Monday shorts

A few observations and thoughts from the weekend. With just a few hours to go before the CAS-Contador verdict there’s just time to squeeze these in.

Sprinting style
We’ve seen several sprinters claim impressive wins already this season. Yesterday Tom Boonen won in Qatar with a long sprint, you can see this in the clip below (if you’re busy, fast-forward to 4.45). He hit the front and just kept going and going. And going, all the way to the line.

It’s like his win in Gent-Wevelgem last year. This is his style, he puts his considerable power into rolling a giant gear and if it takes an explosive force to start the jump, the effort is longer. Watch his cadence pick up over the last 20 seconds.

By contrast Liquigas-Cannondale’s Elia Viviani won the season-opener in Italy, the GP Costa degli Etruschi. Viviani is hoping for an Olympic medal on the track and his style couldn’t be different. He emerges right at the last moment with a late acceleration that nobody can match. Now of course he is able to do this after getting on the right wheels but his jump is still quite something, he is able to change speed so fast. Any sprinter thinking of enjoying a victory salute this year had better watch out because if Viviani is around he can put the turbo on for the last 50 metres.

Both examples make the point that sprinting style varies considerably. This can be by choice, with riders using different styles but it also depends on who is racing, whether there is a headwind and the width of road and the run in to the finish. But when we label someone a sprinter in reality there are subsets of this style.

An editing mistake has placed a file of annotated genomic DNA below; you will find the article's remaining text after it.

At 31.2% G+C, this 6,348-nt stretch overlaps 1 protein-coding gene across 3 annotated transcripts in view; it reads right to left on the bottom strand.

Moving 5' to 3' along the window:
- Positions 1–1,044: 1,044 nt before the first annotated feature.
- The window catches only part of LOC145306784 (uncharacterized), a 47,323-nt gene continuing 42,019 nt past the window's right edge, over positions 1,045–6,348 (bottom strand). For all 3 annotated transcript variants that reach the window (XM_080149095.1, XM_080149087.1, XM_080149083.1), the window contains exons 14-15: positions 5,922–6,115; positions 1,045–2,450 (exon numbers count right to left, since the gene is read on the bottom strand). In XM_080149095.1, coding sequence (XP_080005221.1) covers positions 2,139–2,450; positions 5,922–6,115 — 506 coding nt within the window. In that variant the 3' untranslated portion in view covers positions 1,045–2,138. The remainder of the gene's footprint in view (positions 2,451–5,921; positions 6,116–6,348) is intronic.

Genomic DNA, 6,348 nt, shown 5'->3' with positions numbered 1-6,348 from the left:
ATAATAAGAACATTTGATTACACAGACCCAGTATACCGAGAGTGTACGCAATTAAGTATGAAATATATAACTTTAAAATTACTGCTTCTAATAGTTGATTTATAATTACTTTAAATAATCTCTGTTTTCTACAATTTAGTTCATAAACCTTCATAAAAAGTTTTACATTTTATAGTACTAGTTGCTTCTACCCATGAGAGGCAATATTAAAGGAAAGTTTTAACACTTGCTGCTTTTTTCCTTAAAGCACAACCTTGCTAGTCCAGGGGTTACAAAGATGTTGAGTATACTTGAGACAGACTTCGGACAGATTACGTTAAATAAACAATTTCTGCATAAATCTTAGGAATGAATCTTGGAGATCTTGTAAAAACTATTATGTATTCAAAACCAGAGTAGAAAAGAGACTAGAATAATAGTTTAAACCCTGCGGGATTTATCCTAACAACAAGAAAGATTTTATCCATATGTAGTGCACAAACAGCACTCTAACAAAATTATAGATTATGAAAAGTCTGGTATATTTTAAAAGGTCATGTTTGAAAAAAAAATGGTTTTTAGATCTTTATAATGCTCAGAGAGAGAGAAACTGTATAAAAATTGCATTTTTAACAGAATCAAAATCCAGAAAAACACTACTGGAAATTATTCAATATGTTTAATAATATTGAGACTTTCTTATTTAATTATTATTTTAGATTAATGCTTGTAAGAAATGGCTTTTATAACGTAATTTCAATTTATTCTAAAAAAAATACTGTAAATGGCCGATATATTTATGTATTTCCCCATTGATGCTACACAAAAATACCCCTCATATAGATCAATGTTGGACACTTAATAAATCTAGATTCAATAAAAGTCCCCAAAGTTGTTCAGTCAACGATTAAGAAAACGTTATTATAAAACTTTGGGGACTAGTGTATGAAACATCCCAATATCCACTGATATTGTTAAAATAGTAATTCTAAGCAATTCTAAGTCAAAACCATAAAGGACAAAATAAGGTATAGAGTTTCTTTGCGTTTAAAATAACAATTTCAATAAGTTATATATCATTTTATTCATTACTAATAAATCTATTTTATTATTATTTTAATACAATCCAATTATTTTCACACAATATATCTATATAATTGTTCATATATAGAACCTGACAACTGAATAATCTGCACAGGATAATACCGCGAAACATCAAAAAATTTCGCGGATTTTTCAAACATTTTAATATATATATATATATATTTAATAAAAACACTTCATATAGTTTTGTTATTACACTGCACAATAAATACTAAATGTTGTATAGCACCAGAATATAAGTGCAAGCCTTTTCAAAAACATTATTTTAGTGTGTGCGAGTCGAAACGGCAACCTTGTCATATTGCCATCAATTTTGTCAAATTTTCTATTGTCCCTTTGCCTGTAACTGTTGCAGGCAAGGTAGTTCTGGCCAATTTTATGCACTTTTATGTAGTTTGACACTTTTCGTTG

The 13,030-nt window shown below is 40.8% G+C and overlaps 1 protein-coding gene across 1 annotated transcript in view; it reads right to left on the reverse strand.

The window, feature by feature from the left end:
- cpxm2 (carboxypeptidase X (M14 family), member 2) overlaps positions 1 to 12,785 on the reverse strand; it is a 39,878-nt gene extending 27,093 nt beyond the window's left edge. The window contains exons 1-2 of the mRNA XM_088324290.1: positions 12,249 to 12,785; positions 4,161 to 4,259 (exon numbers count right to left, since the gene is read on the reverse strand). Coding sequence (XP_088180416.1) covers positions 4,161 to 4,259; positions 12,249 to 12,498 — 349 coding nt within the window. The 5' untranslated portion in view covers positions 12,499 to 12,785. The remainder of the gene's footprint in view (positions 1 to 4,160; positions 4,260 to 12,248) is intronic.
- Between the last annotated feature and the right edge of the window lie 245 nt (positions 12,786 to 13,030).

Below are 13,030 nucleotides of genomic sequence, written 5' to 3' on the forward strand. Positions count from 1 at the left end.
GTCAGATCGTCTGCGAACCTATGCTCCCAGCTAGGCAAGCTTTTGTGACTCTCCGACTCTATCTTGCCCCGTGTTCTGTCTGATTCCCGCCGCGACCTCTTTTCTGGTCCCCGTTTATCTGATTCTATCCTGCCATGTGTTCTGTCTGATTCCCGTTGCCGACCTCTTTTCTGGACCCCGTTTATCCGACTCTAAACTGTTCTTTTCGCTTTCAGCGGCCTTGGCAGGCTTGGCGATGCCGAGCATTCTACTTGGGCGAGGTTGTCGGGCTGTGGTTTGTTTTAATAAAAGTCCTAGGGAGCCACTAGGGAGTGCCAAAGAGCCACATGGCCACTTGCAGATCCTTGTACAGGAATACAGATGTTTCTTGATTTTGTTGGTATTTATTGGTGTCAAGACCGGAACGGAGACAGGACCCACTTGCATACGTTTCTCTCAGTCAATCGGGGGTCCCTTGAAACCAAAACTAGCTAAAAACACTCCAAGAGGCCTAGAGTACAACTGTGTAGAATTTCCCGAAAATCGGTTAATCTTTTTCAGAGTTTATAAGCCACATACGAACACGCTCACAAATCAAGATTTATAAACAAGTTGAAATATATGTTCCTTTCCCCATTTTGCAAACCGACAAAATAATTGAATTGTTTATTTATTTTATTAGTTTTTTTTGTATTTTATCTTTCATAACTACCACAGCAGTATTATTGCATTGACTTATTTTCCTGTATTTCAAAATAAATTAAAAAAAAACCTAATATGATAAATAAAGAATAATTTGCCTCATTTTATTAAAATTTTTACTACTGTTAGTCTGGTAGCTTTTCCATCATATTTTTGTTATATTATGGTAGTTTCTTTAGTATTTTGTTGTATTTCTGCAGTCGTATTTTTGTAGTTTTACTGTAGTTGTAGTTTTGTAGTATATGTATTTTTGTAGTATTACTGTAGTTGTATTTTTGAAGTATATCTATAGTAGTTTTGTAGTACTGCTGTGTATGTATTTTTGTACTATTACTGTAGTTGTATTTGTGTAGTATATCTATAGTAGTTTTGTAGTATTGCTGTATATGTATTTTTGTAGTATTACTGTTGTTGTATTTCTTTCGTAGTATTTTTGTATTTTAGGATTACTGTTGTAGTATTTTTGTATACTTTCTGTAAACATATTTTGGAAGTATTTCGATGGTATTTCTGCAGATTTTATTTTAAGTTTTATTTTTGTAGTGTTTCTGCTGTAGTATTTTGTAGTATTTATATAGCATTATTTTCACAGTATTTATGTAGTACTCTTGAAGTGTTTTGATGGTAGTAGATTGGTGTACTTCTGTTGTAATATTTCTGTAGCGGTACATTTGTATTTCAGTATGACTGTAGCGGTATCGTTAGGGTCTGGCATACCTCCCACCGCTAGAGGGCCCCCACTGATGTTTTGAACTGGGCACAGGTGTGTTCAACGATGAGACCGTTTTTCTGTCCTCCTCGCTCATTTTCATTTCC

French hopes
A good weekend for Pierre Rolland and Jérôme Coppel. Rolland was best young rider in the Tour de France and Coppel finished 14th overall in his first go despite not enjoying the hilly route as he’s more of a time trial rider. Fast forward to the present and Rolland won a stage of the Etoile de Bessèges on Saturday after a breakaway. On Sunday Coppel won the time trial stage by a decent margin and took the overall. Both will be pleased but this is a modest race, it’s good for their confidence but wait for Paris-Nice to see them tested.

Qatar Team Time Trial

Tour of Qatar
Stage 2

An 11.3km team time trial for today’s stage. As you can see from the map above it is all about long straight sections and predictable roundabouts, a test of pure speed for the teams involved. This stage should set the overall result of the race and there’s a lot of pride at stake. Team managers love to see the homogeneity of their squad, riders unified in shared effort and the podium photos of collective celebration are gold for any marketing materials pitched to potential sponsors.

2010 Tour de France
It’s also the final stage of the 2010 Tour de France today with a finish in the Swiss city of Lausanne outside the Court of Arbitration for Sport. This was never meant to happen but Alberto Contador’s positive test for Clenbuterol started a marathon saga of events.